Aija’s story

 

Lyn, our art teacher, helps Aija during one of our classes

Aija’s story

 

Aija tells me that today is the best day of her week. Why? Because today, she attends our art class.

 

Come rain or come shine, Aija arrives at the Rhythms of Life headquarters every Wednesday to attend our art class. She tells me that the workshop is the one thing that takes her mind off her situation. Like all of our service users, Aija is homeless. When she wakes up, Aija doesn’t know where she will sleep that night.

 

An unassuming and kind-hearted character, when Aija comes in she tells our staff members that she doesn’t want a tea or coffee. But we serve her a milky coffee and a slice of cake, and it’s well received. Aija tells me about her childhood in Latvia. “I’m from Riga, a city of culture they say”. It’s there that her passion for art began.  But Aija says it was difficult to grow up in the totalitarian state. “Everybody hated communism. We dreamed of living in the West.”

 

After leaving school at 18, Aija got an office job as a secretary. “It was a very good job, the best job that I could have as a woman.” But she didn’t stay for long. After the fall of communism, work was harder to come by but she found a job in security.

 

Aija’s life was transformed when she met an American man in Riga. They began a whirlwind romance, and Aija followed him back to the United States, where they lived together in New York. But they didn’t stay put for long, and Aija travelled the world with her American partner, living for a number of years in Australia. Eventually, the pair moved back to Riga, got married, had a son.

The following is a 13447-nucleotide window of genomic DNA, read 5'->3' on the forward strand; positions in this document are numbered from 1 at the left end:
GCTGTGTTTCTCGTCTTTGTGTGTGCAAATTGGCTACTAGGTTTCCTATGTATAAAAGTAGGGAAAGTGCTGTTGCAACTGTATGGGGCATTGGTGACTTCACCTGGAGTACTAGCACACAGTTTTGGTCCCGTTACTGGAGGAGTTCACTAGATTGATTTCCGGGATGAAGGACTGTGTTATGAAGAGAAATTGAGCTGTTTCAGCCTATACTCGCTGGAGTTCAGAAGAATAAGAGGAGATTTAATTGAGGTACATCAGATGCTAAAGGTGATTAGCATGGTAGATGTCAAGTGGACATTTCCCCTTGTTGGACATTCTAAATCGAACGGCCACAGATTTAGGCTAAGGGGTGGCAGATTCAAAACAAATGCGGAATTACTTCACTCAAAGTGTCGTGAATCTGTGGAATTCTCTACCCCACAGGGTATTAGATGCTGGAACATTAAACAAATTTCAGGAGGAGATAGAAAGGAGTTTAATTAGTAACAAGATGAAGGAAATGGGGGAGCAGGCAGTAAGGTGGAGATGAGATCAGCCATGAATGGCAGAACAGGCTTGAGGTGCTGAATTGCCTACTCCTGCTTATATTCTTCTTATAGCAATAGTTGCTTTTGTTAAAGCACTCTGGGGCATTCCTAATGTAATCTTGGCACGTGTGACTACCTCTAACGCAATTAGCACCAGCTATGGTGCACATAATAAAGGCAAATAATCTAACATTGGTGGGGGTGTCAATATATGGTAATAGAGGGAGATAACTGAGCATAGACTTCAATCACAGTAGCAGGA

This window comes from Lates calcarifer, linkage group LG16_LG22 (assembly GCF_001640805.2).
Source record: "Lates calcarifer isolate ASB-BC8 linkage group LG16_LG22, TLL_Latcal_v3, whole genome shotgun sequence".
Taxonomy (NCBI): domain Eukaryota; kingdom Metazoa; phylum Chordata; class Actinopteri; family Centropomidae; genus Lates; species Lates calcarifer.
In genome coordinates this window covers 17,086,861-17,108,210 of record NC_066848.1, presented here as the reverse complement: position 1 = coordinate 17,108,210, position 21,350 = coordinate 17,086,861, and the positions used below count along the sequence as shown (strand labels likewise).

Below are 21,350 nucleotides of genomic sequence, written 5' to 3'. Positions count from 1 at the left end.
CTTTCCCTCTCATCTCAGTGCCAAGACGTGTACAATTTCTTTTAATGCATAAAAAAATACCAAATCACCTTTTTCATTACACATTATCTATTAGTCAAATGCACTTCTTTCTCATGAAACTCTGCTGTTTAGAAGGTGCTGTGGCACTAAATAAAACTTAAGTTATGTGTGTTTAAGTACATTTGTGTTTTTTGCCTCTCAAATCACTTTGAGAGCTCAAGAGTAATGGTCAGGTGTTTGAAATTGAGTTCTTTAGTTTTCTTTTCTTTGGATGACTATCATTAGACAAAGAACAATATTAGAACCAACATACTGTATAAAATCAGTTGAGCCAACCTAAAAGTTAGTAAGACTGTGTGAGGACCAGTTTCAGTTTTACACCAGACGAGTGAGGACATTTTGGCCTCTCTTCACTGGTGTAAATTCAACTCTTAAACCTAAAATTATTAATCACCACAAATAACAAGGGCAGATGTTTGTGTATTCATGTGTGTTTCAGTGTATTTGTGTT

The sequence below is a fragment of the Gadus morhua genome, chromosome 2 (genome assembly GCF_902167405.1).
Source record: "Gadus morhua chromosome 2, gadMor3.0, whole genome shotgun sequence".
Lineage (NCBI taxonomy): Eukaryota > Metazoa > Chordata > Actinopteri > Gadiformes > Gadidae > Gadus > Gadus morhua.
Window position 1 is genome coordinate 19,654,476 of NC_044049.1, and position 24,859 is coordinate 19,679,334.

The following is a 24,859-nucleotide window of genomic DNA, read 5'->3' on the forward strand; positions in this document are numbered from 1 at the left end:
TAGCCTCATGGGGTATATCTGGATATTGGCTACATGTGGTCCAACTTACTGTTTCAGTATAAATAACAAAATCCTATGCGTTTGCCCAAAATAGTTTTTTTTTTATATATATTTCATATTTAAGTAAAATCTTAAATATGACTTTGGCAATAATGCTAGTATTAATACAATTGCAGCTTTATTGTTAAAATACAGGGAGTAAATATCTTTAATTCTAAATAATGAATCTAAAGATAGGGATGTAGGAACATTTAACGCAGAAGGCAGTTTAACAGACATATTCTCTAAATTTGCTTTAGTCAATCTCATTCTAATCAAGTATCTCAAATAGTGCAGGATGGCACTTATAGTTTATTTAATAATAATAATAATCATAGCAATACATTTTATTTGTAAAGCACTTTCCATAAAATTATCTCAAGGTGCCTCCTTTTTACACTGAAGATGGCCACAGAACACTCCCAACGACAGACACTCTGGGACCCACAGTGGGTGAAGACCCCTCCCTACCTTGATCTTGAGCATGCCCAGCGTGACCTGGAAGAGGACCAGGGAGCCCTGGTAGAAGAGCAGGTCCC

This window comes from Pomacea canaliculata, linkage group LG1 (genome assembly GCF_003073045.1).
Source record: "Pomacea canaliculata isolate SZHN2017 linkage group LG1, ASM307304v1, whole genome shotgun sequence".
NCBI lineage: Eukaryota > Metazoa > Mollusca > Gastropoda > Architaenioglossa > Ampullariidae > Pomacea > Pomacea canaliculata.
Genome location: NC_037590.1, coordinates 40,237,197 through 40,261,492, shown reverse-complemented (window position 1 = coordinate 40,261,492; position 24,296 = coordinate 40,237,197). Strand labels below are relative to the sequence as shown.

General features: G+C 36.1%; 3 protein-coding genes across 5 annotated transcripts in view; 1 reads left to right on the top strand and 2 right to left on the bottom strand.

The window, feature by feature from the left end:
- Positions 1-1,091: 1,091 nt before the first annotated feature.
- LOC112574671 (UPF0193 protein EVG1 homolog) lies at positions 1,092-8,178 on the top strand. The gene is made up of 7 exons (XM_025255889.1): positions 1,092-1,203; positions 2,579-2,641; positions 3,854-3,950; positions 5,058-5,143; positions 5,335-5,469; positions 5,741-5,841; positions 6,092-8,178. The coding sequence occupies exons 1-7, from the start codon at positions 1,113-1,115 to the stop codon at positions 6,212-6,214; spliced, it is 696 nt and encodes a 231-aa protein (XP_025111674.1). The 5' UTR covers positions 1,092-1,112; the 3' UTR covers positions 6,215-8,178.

Sadly, the marriage broke down shortly after Aija gave birth. Aija lost custody of her son when her ex-husband moved back to the US, and she stayed in Riga. It was then that Aija struggled to pay her rent and fell into a debt crisis.

 

“I started to gamble everything I had. I could not find regular work, whenever I made money, I gambled it instantly and lost everything. It is a bad habit, I have ruined everything by gambling.

 

Because of her addiction, Aija ran out of people in her life that she could turn to for support. In desperation, she scratched together enough money to fly to London, where she hoped to turn over a new leaf.

 

But old habits die hard, and Aija is still homeless ten years later. She has recently left supported accommodation because she could not fulfil the debt she owed for missed payments.

 

Since January, Aija has been finding regular work as a cleaner, and dreams of returning to Riga. She has patched up relations with her mother, but she can’t help herself from gambling her earnings.

 

“The only time I don’t think about gambling is the art class.” She confides to me. “Most of the time, I am only thinking of how I can earn money, how I can gamble. But here, I only think about my art, and what Lyn [our art teacher] is teaching me.”

 

Read more: Our service users surprise Ryan on his 50th birthday!

Read more: The life stories behind some of our former service users

 

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Seven ways to help rough sleepers